Hong Kong will shiver its way out of 2013, with the cold, smoggy spell set to continue in the last few days of the year as polluted air flows in from the mainland.
The government opened cold-weather shelters for a third day yesterday and four elderly people were sent to hospital with hypothermia as the city recorded some of its lowest temperatures in three years. Two of the four people in hospital were in a serious condition last night.
Ta Kwu Ling, in the northern New Territories, saw temperatures drop to 2.7 degrees Celsius - the lowest in three years - while city averages ranged from 10 to 15 degrees Celsius.
"The elderly have less insulating fat beneath their skin to keep them warm, and their body temperature control mechanism may be weaker. Their bodies may not be able to appropriately respond to the cold weather," a Department of Health statement said. It urged the public, particularly the sick and elderly, to take precautions against the cold.
"Cold weather can easily trigger diseases, especially among the elderly and people suffering from heart disease, respiratory illness or chronic illnesses," the statement said.
The department urged Hongkongers to wrap up in adequate clothing, eat enough food, do exercise to keep warm and avoid being outdoors for long periods.
Meanwhile, roadside monitoring stations in Central, Causeway Bay and Mong Kok yesterday registered high and very high levels of pollution - with a peak of 140 in Central.
The air pollution index measures concentrations of major pollutants such as carbon monoxide and respirable suspended particulates in a range of 0 to 500. Readings above 51 are "high" - acceptable in the short term, but beyond long-term health standards. "Very high" is above 100, indicating air that is unhealthy in both the short and long term.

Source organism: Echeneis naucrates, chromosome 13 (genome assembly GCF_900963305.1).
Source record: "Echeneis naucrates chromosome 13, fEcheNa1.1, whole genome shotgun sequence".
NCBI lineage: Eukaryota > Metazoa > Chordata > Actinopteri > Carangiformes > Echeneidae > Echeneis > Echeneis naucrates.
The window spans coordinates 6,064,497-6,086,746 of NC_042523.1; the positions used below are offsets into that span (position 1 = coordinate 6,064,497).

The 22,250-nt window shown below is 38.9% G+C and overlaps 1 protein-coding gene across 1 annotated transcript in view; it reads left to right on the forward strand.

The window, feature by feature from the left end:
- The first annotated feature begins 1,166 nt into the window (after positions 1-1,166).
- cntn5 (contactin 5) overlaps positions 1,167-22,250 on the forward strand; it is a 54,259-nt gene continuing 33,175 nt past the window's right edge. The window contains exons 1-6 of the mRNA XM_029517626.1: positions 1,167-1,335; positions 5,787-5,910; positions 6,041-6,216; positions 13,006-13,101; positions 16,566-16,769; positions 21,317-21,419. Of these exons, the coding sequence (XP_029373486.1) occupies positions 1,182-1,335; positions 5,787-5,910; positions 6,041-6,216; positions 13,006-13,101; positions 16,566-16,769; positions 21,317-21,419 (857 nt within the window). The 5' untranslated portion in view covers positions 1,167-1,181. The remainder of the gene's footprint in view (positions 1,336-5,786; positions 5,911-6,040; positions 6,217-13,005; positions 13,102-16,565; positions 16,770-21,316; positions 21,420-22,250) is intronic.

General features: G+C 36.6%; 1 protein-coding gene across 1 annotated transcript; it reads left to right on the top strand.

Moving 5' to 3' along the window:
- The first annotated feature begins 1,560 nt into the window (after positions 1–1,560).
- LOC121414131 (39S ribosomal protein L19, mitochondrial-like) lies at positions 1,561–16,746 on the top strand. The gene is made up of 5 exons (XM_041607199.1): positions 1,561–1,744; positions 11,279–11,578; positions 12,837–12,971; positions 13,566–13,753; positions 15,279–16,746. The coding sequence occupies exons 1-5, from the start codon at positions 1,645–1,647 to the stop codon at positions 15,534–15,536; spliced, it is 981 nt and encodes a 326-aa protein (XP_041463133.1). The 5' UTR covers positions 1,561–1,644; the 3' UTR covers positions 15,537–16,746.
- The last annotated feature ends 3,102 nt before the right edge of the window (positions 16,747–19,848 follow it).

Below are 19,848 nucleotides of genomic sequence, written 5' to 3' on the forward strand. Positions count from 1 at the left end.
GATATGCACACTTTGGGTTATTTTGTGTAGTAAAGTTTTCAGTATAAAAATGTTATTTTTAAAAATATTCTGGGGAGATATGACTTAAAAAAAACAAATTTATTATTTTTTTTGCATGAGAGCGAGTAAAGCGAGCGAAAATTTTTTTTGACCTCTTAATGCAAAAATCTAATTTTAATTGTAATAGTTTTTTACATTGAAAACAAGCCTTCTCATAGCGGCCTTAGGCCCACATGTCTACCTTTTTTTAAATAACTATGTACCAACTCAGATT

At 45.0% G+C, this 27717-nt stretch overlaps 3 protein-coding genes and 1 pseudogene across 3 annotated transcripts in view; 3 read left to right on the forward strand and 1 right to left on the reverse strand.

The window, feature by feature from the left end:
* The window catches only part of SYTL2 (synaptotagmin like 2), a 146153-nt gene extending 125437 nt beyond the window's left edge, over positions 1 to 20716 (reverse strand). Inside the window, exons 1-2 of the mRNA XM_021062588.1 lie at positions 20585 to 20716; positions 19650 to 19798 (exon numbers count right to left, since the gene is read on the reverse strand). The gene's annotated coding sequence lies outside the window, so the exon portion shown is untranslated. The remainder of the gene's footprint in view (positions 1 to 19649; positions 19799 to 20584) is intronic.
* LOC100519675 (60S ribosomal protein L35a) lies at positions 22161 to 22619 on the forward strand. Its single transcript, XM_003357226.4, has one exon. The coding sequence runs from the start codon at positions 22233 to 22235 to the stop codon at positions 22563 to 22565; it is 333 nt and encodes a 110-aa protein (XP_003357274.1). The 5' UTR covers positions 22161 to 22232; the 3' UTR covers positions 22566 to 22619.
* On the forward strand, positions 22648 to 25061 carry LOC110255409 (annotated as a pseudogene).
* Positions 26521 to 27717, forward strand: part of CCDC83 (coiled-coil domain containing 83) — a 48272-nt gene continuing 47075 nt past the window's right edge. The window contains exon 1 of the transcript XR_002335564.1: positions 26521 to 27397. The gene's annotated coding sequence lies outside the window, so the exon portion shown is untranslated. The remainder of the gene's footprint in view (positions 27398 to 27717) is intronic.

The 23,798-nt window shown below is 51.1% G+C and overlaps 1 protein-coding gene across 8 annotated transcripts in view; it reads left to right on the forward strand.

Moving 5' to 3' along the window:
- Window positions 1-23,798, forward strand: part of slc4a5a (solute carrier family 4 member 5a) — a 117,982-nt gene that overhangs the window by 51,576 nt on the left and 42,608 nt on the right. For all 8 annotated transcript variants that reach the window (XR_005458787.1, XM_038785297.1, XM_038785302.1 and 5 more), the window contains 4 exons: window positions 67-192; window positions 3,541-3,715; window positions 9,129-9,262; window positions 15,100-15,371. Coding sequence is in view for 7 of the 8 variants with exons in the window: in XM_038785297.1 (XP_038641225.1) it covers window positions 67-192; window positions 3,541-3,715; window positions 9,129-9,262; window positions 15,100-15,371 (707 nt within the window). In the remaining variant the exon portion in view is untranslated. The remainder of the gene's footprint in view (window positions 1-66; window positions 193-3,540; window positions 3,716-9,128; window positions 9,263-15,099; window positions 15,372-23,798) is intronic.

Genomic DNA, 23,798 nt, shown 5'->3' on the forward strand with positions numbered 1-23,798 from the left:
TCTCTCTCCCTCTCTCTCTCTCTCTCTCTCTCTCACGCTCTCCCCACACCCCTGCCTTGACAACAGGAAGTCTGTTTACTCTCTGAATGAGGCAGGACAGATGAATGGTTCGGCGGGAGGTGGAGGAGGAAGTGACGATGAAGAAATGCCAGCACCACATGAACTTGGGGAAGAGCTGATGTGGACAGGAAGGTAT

It has been a smoggy year overall, with only three out of 11 non-roadside stations recording days with low pollution. Last year, all stations recorded some days of low pollution.
Roadside monitoring stations in some of the busiest pedestrian thoroughfares - Causeway Bay, Central and Mong Kok - recorded mostly high and very high pollution levels. This was probably due to wind and weather conditions keeping the pollutants trapped in urban areas, said Kwong sum-ying, chief executive of the Clean Air Network.
Local vehicle emissions were the main source of roadside pollution, she added. "We used to think that LPG was better for the environment, but because the converters in many taxis and buses haven't been changed, they're not filtering out the pollutants," Kwong said.
The government is offering a one-time subsidy to drivers to replace the converters.